The war of words between GOP Conference Chair Liz Cheney and Sen. Rand Paul continued Friday, with both lawmakers saying it was an important debate for the direction of the party’s foreign policy.
Speaking at the House GOP retreat in Baltimore Friday morning, Ms. Cheney said she “enjoyed” the Twitter spat with the Kentucky senator.
“I thought it was an enlightening exchange,” the congresswoman told reporters at the retreat. “Here I thought the Senate was dull.”
The feud began Wednesday when Mr. Paul shared an article criticizing Ms. Cheney for being at odds with President Trump’s position on the war in Afghanistan.
It continued throughout the week after the president fired his National Security Adviser John R. Bolton — with Mr. Paul accusing Ms. Cheney of “warmongering” and being slammed for his 2016 campaign in return.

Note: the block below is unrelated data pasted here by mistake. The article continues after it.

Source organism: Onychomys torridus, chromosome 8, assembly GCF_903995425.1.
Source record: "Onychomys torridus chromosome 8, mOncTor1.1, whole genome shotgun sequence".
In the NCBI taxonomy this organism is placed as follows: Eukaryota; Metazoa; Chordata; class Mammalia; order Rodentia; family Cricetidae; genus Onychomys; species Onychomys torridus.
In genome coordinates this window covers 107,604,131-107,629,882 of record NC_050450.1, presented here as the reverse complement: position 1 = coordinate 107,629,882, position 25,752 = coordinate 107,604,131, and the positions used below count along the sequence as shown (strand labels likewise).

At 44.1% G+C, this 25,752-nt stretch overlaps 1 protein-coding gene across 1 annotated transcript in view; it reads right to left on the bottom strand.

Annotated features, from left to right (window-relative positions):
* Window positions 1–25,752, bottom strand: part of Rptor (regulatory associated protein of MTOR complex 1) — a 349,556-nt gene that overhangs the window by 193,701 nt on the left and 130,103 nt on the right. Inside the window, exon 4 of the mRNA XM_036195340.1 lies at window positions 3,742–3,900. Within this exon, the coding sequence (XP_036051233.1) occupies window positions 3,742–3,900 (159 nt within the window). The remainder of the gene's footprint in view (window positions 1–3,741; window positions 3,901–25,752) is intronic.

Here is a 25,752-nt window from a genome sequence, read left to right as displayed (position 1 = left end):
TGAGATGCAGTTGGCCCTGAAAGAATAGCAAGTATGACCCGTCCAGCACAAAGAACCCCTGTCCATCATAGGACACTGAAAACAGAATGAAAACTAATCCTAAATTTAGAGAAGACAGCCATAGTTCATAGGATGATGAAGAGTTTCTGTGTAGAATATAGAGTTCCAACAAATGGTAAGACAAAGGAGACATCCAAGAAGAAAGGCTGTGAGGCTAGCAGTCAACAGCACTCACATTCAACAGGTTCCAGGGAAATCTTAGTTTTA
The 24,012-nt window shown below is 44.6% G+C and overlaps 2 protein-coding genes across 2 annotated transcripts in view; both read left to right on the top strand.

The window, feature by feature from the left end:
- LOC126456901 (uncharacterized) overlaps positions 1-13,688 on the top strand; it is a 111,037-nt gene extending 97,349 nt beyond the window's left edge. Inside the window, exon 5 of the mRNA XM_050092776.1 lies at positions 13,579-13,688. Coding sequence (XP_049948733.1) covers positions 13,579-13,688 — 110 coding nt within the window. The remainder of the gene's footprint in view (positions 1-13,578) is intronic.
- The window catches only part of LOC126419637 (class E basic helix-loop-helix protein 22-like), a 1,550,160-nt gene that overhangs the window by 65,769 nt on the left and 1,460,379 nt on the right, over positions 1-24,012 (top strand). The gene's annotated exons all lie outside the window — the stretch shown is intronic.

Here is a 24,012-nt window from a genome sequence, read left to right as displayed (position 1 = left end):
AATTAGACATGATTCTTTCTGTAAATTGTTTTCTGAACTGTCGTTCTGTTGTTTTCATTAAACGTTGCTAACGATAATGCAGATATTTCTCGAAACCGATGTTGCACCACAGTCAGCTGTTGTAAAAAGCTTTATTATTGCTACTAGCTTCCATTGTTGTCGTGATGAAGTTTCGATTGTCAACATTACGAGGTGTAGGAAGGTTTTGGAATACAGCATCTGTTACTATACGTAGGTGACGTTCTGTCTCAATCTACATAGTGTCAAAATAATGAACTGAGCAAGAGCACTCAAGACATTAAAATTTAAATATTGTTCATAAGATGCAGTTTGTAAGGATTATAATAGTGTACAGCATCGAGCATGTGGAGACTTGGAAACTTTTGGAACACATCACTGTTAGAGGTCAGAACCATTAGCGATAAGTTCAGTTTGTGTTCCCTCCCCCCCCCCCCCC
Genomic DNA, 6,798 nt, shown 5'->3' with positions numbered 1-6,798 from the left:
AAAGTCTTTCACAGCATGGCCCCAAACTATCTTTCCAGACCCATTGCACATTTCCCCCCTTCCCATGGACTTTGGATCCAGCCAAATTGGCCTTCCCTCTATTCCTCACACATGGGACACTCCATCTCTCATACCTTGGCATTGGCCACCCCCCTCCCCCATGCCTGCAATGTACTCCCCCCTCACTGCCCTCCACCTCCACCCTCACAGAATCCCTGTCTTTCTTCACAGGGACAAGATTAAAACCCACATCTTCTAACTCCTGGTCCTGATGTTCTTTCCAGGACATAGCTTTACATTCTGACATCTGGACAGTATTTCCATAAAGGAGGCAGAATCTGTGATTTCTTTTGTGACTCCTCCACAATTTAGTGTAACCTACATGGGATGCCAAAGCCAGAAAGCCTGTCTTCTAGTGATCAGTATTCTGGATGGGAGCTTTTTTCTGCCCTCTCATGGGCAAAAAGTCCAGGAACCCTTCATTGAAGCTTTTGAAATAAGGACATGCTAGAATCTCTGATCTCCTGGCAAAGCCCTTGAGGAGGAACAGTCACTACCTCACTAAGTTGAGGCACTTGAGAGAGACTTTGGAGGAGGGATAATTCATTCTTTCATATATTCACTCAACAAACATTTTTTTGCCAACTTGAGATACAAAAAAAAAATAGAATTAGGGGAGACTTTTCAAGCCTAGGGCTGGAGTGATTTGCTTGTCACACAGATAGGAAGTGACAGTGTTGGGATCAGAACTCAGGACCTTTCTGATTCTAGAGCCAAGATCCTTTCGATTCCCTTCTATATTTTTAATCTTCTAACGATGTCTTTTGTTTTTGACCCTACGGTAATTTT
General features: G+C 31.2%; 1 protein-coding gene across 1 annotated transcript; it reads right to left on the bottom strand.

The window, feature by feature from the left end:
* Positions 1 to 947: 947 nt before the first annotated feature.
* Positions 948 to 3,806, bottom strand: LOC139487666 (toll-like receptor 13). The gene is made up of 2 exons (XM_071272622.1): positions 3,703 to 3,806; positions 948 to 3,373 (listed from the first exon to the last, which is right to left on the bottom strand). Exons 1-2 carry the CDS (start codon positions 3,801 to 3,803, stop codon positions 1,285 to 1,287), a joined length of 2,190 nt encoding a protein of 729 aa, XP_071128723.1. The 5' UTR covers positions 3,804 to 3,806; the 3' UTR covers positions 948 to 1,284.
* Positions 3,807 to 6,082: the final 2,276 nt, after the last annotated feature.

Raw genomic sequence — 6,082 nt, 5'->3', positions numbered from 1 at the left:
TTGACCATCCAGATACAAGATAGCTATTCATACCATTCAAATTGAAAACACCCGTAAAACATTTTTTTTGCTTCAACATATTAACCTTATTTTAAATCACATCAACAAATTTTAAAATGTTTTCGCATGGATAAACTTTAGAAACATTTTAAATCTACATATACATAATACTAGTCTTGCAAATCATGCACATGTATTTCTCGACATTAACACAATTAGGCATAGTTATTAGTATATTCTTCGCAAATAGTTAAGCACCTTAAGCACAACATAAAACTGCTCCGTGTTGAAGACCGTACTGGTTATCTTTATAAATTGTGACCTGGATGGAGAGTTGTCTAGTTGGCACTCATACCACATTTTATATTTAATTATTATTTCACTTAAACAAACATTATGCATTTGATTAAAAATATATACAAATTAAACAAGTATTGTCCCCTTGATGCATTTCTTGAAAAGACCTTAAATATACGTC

The Wyoming Republican continued to swipe at Mr. Paul’s failed presidential run, arguing Americans don’t respond to his isolationist ideas.
“There are issues that surround whether or not you put America first, as President Trump does, or blame America first as Rand Paul does and has for years,” she said.
Mr. Paul fired back Friday afternoon, doubling down on accusing Ms. Cheney of opposing the president’s foreign policy strategy.
“Few people have been as wrong on foreign policy over the last few years as the neocons and Liz Cheney. The Twitter exchange represents a real and significant debate on the future of our foreign policy between realists like myself and NeverTrumper neoconservatives like Cheney.”
When asked if the feud was a symptom of a larger rift in the party over foreign policy, Minority Leader Kevin McCarthy dismissed the idea.
He said Republicans embrace a rigorous debate, before swiping at Democrats for the number of primary challengers current members are facing from more liberal candidates.